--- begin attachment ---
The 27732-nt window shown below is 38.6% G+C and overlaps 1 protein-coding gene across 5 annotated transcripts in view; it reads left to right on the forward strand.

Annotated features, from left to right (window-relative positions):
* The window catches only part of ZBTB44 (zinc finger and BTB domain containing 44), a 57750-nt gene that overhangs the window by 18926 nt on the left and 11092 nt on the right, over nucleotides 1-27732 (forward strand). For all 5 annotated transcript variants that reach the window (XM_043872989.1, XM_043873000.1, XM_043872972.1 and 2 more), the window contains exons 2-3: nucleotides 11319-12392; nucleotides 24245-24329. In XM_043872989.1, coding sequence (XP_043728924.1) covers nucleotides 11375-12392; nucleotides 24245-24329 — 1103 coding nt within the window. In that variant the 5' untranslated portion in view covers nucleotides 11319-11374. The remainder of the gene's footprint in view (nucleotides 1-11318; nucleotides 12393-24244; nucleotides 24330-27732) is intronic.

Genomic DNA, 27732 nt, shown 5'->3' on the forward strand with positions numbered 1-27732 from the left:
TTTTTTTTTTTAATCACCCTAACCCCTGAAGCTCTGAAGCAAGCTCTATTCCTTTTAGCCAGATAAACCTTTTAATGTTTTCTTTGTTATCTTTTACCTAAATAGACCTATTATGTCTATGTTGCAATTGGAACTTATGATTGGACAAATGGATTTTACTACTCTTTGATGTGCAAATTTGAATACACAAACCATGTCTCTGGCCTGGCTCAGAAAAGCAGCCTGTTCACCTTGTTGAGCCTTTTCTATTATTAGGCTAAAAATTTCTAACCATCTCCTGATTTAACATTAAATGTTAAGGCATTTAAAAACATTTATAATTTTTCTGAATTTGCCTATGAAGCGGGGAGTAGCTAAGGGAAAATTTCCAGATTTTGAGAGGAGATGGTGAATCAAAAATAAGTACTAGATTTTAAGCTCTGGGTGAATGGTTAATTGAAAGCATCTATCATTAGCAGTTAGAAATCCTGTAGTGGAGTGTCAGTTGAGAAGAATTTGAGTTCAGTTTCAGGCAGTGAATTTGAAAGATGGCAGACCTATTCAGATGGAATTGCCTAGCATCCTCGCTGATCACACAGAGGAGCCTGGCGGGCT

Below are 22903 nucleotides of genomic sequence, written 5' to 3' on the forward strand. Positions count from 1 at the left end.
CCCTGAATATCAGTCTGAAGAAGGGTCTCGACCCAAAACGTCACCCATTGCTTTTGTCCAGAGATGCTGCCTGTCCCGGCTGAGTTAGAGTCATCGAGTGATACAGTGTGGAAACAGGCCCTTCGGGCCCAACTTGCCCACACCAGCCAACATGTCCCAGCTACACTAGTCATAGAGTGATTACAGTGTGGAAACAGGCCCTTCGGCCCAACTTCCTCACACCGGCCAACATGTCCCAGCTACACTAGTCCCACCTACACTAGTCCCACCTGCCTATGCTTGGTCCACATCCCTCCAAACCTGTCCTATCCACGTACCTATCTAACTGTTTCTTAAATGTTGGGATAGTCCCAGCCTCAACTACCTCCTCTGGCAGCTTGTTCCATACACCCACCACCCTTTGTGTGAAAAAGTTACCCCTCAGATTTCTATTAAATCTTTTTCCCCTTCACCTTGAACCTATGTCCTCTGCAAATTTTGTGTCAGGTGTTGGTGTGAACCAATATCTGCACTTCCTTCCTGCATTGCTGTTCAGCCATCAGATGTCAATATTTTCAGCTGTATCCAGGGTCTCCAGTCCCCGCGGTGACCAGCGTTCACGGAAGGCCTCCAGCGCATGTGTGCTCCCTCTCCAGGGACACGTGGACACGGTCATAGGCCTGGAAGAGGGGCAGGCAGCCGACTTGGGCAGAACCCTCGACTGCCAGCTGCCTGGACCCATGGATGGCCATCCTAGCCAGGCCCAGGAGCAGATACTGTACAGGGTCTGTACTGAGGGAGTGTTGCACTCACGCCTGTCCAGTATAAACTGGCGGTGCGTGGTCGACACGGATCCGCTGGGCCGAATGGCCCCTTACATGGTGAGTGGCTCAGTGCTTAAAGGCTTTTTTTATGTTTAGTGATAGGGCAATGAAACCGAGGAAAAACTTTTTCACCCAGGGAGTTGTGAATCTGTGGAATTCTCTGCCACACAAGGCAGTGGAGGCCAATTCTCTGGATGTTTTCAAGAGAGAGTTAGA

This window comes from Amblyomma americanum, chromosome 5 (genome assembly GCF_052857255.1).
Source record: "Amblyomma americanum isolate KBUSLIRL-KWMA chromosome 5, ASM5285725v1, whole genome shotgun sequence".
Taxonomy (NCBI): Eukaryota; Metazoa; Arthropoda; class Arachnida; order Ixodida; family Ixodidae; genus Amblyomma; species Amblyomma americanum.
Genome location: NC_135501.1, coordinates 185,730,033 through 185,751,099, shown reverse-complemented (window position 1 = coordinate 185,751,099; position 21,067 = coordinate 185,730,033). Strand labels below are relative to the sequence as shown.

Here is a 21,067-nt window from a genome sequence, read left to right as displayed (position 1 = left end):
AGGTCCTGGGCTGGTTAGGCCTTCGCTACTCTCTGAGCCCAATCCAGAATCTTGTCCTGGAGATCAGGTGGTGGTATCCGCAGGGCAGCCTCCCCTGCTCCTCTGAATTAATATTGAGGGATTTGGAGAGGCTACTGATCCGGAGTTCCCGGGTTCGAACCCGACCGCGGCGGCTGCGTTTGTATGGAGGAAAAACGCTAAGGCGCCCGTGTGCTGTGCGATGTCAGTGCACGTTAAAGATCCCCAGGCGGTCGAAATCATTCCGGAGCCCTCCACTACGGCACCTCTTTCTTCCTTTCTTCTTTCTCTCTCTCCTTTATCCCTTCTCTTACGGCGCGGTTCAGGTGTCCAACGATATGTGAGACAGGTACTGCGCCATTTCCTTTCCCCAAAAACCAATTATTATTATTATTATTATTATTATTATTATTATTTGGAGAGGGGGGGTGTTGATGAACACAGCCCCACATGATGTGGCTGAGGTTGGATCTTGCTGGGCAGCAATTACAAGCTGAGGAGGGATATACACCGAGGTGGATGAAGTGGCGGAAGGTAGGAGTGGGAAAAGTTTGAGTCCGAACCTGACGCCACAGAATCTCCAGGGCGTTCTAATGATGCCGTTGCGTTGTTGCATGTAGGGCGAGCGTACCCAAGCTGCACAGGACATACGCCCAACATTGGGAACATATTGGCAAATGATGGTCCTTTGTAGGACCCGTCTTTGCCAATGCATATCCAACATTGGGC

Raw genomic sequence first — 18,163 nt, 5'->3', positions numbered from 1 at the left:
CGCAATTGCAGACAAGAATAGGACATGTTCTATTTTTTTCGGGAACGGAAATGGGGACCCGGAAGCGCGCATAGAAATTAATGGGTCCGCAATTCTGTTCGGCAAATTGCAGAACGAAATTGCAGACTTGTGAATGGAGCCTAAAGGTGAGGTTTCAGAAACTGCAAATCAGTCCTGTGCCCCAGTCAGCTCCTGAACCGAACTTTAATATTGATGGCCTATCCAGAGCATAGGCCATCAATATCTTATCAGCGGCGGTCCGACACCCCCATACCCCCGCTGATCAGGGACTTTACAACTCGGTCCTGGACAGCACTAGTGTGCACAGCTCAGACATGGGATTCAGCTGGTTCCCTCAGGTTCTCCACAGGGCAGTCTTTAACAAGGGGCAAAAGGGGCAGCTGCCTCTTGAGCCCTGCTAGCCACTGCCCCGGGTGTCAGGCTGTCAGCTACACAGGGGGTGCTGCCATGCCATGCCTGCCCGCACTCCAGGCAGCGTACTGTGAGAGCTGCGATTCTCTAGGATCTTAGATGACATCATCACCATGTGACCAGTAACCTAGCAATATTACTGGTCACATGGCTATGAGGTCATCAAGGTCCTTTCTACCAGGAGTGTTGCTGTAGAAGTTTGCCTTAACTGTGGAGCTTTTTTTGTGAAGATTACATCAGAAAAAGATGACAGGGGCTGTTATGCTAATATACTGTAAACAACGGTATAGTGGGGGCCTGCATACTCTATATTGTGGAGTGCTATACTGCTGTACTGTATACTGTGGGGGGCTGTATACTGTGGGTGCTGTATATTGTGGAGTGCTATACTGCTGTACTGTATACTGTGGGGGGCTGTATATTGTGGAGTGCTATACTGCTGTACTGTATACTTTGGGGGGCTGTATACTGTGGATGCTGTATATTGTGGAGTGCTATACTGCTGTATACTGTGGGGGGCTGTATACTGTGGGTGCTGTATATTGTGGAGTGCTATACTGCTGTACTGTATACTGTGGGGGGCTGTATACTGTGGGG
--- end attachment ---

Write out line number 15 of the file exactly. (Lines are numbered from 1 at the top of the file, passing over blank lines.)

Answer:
CGCAATTGCAGACAAGAATAGGACATGTTCTATTTTTTTCGGGAACGGAAATGGGGACCCGGAAGCGCGCATAGAAATTAATGGGTCCGCAATTCTGTTCGGCAAATTGCAGAACGAAATTGCAGACTTGTGAATGGAGCCTAAAGGTGAGGTTTCAGAAACTGCAAATCAGTCCTGTGCCCCAGTCAGCTCCTGAACCGAACTTTAATATTGATGGCCTATCCAGAGCATAGGCCATCAATATCTTATCAGCGGCGGTCCGACACCCCCATACCCCCGCTGATCAGGGACTTTACAACTCGGTCCTGGACAGCACTAGTGTGCACAGCTCAGACATGGGATTCAGCTGGTTCCCTCAGGTTCTCCACAGGGCAGTCTTTAACAAGGGGCAAAAGGGGCAGCTGCCTCTTGAGCCCTGCTAGCCACTGCCCCGGGTGTCAGGCTGTCAGCTACACAGGGGGTGCTGCCATGCCATGCCTGCCCGCACTCCAGGCAGCGTACTGTGAGAGCTGCGATTCTCTAGGATCTTAGATGACATCATCACCATGTGACCAGTAACCTAGCAATATTACTGGTCACATGGCTATGAGGTCATCAAGGTCCTTTCTACCAGGAGTGTTGCTGTAGAAGTTTGCCTTAACTGTGGAGCTTTTTTTGTGAAGATTACATCAGAAAAAGATGACAGGGGCTGTTATGCTAATATACTGTAAACAACGGTATAGTGGGGGCCTGCATACTCTATATTGTGGAGTGCTATACTGCTGTACTGTATACTGTGGGGGGCTGTATACTGTGGGTGCTGTATATTGTGGAGTGCTATACTGCTGTACTGTATACTGTGGGGGGCTGTATATTGTGGAGTGCTATACTGCTGTACTGTATACTTTGGGGGGCTGTATACTGTGGATGCTGTATATTGTGGAGTGCTATACTGCTGTATACTGTGGGGGGCTGTATACTGTGGGTGCTGTATATTGTGGAGTGCTATACTGCTGTACTGTATACTGTGGGGGGCTGTATACTGTGGGG